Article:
The first ever multi-arts Bath Festival 2017 comes to a close with record-breaking sales.
The Bath Festival 2017 – Bath’s new flagship festival of music and literature – came to a close on Sunday May 28. Building on the heritage of Bath Literature and Bath International Music Festivals and with more than 130 events over 10 days, it brought together some of the world’s leading writers, musicians and cultural figures into the iconic buildings and onto the streets of Bath.
With total ticket sales of over 20,000, the festival enjoyed the best combined music and literature festival sales since 2012, and had the best year for music events sales since the 2009 Bath International Music Festival, when the festival was 17 rather than 10 days.
A key aim of the new festival is to engage a much wider cross section of the community. No more did the programme illustrate this than by the contrast of the opening event with Mary Berry and the closing night of the festival with the electrifying a cappella group from New York, Naturally 7. With sell-out words and literature events from Colm Toibin, Ed Balls and John Simpson, and late additions to the programme from global literary superstars such as Helen Fielding and Howard Jacobson, book lovers were treated to a cornucopia of literary delights. These were coupled with concerts from the Philharmonia Orchestra with Herbert Blomstedt, Cecilia Bernardini, Richard Goode, Brad Mehldau, Madeleine Peyroux, and an extraordinary atmospheric performance of Joby Talbot’s ‘Path of Miracles by Tenebrae, in Bath Abbey.
The festival’s first year as a multi-arts festival saw a series of exciting ‘firsts’. These included Sam Sweeney and Martin Carthy performing together for the first time; a stunning collaboration by Alice Zawadzki with Fred Thomas and Misha Mullov-Abbado; and a premiere of Stormy: The Life of Lena Horne starring Camilla Beeput. Added to this was the launch of BathSongs – a series of six concerts exploring song, with world renowned established artists sharing the stage with rising stars of the future, featuring Ann Murray, Malcolm Martineau and The Prince Consort, among others. The combined literature and music festival created the opportunity for events to span both art forms. Novelist Madeleine Thien appearing with pianist Richard Uttley performing some of Bach’s Goldberg Variations gave a uniquely moving event, providing another festival highlight. Together these events meant that festival goers were able to enjoy world-class classical, jazz and folk music alongside contemporary fiction, intelligent debate, science, politics and poetry – with many events culminating in standing ovations.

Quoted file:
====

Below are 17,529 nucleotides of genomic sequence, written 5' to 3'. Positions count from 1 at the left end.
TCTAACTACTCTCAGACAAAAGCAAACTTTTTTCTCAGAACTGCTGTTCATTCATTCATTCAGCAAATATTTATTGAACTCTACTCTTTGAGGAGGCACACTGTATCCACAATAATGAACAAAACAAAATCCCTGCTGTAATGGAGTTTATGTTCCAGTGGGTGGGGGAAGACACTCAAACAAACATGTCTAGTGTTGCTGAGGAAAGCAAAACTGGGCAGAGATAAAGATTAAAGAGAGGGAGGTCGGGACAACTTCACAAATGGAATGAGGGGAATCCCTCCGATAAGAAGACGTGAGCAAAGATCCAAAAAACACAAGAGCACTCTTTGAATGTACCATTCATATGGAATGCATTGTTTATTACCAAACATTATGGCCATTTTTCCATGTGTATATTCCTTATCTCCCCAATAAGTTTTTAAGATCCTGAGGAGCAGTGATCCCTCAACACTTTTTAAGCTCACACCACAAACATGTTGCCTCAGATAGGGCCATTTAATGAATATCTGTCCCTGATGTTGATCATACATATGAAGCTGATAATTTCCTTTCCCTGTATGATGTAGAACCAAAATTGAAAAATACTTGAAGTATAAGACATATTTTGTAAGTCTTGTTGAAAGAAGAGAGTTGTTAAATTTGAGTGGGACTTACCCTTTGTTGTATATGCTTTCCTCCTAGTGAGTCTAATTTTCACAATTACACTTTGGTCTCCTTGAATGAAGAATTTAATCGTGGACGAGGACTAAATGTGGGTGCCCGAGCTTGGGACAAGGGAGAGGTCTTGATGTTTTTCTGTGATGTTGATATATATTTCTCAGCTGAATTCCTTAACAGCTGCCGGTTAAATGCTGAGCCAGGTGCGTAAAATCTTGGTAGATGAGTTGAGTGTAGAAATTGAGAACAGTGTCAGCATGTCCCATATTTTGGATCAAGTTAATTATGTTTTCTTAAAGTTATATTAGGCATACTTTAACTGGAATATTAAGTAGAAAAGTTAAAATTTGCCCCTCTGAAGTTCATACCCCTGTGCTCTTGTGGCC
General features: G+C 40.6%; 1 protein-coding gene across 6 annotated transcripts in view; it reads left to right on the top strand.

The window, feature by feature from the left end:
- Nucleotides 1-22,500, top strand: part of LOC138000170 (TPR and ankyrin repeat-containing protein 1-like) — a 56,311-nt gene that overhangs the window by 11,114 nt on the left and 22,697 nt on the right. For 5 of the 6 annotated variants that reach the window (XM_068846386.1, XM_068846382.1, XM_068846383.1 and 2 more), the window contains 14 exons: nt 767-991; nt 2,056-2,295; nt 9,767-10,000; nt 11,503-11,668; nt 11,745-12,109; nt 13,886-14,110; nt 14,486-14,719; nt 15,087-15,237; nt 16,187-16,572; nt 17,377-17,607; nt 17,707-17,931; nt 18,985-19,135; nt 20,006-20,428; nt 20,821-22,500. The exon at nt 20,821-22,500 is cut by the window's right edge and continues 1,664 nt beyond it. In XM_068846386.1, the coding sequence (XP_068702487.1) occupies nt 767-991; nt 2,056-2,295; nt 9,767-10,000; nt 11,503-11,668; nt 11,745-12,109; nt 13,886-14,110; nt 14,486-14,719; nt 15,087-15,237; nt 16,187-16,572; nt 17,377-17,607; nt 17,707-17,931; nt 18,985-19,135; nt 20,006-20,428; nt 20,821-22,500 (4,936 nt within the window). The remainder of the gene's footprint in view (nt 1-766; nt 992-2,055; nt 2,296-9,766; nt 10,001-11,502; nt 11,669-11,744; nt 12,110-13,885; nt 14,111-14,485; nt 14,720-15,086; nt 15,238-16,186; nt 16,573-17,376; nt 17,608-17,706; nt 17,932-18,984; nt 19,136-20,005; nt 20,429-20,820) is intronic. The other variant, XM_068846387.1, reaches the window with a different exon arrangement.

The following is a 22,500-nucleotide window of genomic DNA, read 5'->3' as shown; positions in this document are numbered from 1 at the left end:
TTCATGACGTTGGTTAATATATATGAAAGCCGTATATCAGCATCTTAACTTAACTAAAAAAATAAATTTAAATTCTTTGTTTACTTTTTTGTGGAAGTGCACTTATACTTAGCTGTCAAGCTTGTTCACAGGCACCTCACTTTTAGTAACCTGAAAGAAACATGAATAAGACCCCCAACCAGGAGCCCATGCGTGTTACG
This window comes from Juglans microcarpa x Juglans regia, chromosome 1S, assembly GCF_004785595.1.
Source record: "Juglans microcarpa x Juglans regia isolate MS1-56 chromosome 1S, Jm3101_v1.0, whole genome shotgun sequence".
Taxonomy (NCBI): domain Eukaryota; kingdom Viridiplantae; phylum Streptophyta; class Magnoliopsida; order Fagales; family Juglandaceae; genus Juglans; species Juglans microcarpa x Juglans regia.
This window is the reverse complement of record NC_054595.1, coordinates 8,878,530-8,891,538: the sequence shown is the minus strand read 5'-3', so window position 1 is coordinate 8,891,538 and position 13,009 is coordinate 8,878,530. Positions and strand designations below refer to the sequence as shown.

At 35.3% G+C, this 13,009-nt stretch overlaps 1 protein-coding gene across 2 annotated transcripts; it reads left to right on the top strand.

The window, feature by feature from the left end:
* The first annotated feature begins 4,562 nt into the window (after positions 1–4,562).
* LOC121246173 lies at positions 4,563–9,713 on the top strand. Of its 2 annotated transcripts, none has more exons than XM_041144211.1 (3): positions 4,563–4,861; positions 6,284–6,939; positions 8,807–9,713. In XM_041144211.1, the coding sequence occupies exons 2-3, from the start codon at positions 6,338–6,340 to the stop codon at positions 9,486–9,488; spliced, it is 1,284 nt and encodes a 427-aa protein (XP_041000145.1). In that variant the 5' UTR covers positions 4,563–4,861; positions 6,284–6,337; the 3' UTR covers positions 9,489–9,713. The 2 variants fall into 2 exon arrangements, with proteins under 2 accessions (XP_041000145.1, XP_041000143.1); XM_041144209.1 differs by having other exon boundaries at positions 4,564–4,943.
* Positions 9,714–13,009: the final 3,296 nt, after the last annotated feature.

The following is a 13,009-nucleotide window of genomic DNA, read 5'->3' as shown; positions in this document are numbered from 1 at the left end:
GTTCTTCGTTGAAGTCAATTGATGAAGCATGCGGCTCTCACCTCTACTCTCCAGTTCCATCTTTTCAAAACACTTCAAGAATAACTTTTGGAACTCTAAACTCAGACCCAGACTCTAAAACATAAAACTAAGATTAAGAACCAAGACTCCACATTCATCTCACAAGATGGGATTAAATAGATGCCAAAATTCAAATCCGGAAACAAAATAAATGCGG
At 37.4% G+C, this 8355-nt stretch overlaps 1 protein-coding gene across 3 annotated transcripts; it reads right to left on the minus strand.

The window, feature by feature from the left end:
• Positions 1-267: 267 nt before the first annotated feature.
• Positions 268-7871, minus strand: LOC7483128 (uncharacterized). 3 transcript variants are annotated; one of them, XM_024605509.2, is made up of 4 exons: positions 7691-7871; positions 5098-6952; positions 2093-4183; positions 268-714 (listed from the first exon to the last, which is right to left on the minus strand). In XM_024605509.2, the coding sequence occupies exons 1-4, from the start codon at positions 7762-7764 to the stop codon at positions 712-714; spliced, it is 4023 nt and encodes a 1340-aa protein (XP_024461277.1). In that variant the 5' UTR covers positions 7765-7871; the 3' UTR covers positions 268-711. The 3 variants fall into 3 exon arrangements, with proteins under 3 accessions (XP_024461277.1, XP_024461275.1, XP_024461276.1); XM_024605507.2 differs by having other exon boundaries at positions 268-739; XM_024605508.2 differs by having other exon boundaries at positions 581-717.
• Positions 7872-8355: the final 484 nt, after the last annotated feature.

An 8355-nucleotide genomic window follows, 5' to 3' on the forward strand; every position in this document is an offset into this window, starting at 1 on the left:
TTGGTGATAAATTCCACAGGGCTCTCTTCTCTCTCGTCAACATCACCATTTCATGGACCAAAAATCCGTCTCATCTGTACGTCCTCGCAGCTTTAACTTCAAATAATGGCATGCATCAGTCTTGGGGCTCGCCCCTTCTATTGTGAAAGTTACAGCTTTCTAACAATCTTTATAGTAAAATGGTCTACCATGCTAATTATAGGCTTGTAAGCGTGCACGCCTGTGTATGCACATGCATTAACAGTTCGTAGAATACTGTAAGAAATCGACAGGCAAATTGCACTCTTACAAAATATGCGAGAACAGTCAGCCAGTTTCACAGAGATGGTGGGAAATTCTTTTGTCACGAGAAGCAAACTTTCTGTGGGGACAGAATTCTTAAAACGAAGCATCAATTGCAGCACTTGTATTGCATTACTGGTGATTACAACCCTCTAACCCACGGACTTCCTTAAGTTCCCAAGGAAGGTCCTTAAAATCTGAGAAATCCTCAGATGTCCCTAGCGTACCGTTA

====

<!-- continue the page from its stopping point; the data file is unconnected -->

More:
Bath’s biggest free night of music, Party in the City, launched the Festival on 19th May with over 2,000 performers entertaining people across the city. The streets, parks and venues of Bath were filled with a multitude of arts from electro-swing to cheerleading to Chinese shadow-puppetry. This was followed throughout the ten days by an eclectic programme of free entertainment for families – from free creative workshops and circus skills classes, to live music, theatre and poetry performances by local students and young people.